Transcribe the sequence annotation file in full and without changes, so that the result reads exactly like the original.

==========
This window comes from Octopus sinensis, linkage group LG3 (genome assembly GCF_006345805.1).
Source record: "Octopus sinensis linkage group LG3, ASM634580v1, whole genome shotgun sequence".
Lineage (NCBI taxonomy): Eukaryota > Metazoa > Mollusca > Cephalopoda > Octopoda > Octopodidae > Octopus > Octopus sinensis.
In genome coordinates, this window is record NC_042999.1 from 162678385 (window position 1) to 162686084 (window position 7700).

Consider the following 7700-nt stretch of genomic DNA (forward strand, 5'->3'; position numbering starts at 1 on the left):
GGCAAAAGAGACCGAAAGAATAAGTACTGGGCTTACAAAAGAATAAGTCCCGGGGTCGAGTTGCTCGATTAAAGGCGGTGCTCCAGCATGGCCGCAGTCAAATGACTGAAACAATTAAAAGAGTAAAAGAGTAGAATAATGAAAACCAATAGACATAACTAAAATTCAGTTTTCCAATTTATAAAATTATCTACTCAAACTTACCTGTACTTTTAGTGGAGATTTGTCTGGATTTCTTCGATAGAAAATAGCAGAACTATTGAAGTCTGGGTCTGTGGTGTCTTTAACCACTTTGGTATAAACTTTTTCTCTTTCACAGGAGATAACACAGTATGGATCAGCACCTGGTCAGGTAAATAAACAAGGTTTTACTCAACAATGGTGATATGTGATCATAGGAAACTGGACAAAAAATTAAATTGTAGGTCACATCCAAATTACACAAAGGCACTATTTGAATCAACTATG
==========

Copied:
This window comes from Octopus sinensis, linkage group LG3 (genome assembly GCF_006345805.1).
Source record: "Octopus sinensis linkage group LG3, ASM634580v1, whole genome shotgun sequence".
Lineage (NCBI taxonomy): Eukaryota > Metazoa > Mollusca > Cephalopoda > Octopoda > Octopodidae > Octopus > Octopus sinensis.
In genome coordinates, this window is record NC_042999.1 from 162678385 (window position 1) to 162686084 (window position 7700).

Consider the following 7700-nt stretch of genomic DNA (forward strand, 5'->3'; position numbering starts at 1 on the left):
GGCAAAAGAGACCGAAAGAATAAGTACTGGGCTTACAAAAGAATAAGTCCCGGGGTCGAGTTGCTCGATTAAAGGCGGTGCTCCAGCATGGCCGCAGTCAAATGACTGAAACAATTAAAAGAGTAAAAGAGTAGAATAATGAAAACCAATAGACATAACTAAAATTCAGTTTTCCAATTTATAAAATTATCTACTCAAACTTACCTGTACTTTTAGTGGAGATTTGTCTGGATTTCTTCGATAGAAAATAGCAGAACTATTGAAGTCTGGGTCTGTGGTGTCTTTAACCACTTTGGTATAAACTTTTTCTCTTTCACAGGAGATAACACAGTATGGATCAGCACCTGGTCAGGTAAATAAACAAGGTTTTACTCAACAATGGTGATATGTGATCATAGGAAACTGGACAAAAAATTAAATTGTAGGTCACATCCAAATTACACAAAGGCACTATTTGAATCAACTATG